I was fishing with Bill Keller earlier this week and we were discussing Hurricane Florence which had drawn a bead on the east coast at that time.“It seems like yesterday that we were going through the same thing with Harvey,” said Keller.

“We could never have dreamed that we would flood where we built, but we lost our dream house which we had lived in only two months, both cars and our dogs.That is a helpless feeling when you are in such danger that you can’t even consider your home or pets!”

Like too many other folks, Keller and his wife had no flood insurance and were forced to sell “as is” and move.“We put a trailer on six acres of land we own near Montgomery, picked up a new dog that my wife named, Harvey, at the rescue shelter and all is well.”

Bill and Sharon Stanley of Orange also made the tough decision to move rather than rebuild after Harvey and guess where they moved.Hopefully, they are far enough inland that Florence won’t wipe them out again.

It never fails that just about the time we convince ourselves that the fishing is going to turn around in Sabine Lake, we get more rain than is needed.I fished with Lamar Belcher last Friday, the day after he had very nearly limited on both trout and redfish and we managed to put that bite to sleep.

He had been at the right place at the right time on the right tide and found the fish following big white shrimp out of the marsh.I am not sure that we saw a single white shrimp the next morning, but that’s fishing.

The following afternoon, a storm cut our trip short, but we boxed nine trout and five redfish, before seeing the first bolt of lightning.We were fishing a slow outgoing tide and found the fish beating up on schools of shad in four to six feet of water.

When the rain slowed down Monday evening, we ran to the same area and the shad were nowhere to be found, but the fish were still there.We kept seven trout and four redfish while releasing a good number of undersize twelve to thirteen inch specks.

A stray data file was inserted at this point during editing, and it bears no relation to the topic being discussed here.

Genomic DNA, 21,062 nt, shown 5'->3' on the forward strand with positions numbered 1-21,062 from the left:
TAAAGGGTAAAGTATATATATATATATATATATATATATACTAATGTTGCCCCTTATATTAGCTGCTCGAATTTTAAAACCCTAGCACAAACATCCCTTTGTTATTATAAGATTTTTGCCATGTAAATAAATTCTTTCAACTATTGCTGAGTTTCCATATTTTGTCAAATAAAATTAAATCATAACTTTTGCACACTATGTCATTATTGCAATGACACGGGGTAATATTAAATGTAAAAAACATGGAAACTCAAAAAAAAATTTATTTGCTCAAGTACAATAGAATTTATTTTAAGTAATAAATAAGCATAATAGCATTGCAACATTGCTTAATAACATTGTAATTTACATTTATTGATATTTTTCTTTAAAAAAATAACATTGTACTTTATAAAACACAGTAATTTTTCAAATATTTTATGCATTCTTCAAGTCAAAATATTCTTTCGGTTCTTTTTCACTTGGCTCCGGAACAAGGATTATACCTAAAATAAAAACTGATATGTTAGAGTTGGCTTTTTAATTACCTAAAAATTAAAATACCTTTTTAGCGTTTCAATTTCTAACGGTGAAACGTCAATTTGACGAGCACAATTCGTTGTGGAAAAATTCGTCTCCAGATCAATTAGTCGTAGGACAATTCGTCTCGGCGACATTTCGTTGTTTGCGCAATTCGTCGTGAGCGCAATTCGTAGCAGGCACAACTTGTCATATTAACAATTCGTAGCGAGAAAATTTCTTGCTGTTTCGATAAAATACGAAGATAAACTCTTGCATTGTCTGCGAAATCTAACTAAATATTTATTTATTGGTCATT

Even with all of the rain and dirtier water I am eager to get back out there simply because we caught fish on a lure that I have not fished in a long time and it may be a difference maker.We caught our first few fish on a small spook and a DOA shrimp under a cork, but Johnny changed the game when he tied on a Crazy Croaker for no good reason.

They ate it like it was candy over the next hour or so. The soft plastic crankbait has always been at its best when the shrimp start entering the lake.It also seems to be at its best when nothing else is working particularly well.

The first time I really saw the lure do its thing was years ago on a trip to Big Lake. Brad Deslatte and I were catching trout here and there on Corkies and tails when he broke out a Crazy Croaker. We instantly started catching fish that we had obviously drifted through with little luck only moments before.

It was also raining cats and dogs that day so maybe it is at its best in foul weather.I detest the stock hooks as they are small and a little on the weak side, but changing to a larger hook kills the effectiveness of the bait so I put up with a few missed fish.Getting strikes beats the hell out of casting practice with another lure.

It is also a lure that you can easily throw a long way even when casting directly into the wind.It isn’t much to look at as it is short and compact and produces little or no vibration when retrieved.I think the smaller profile makes the difference.

This is also a lure that I prefer to fish on monofilament rather than braid as the added stretch of the mono doesn’t overpower the smaller hooks.A softer action rod helps as well.I fish much of the time with a medium light action Laguna, but I will switch to the lighter Latis model when fishing the Crazy Croaker.

We will just have to see how all of this rain effects the bite, but I would recommend targeting balls of shad with the smaller crankbait on your next trip. And, yes, the redfish will eat it as well!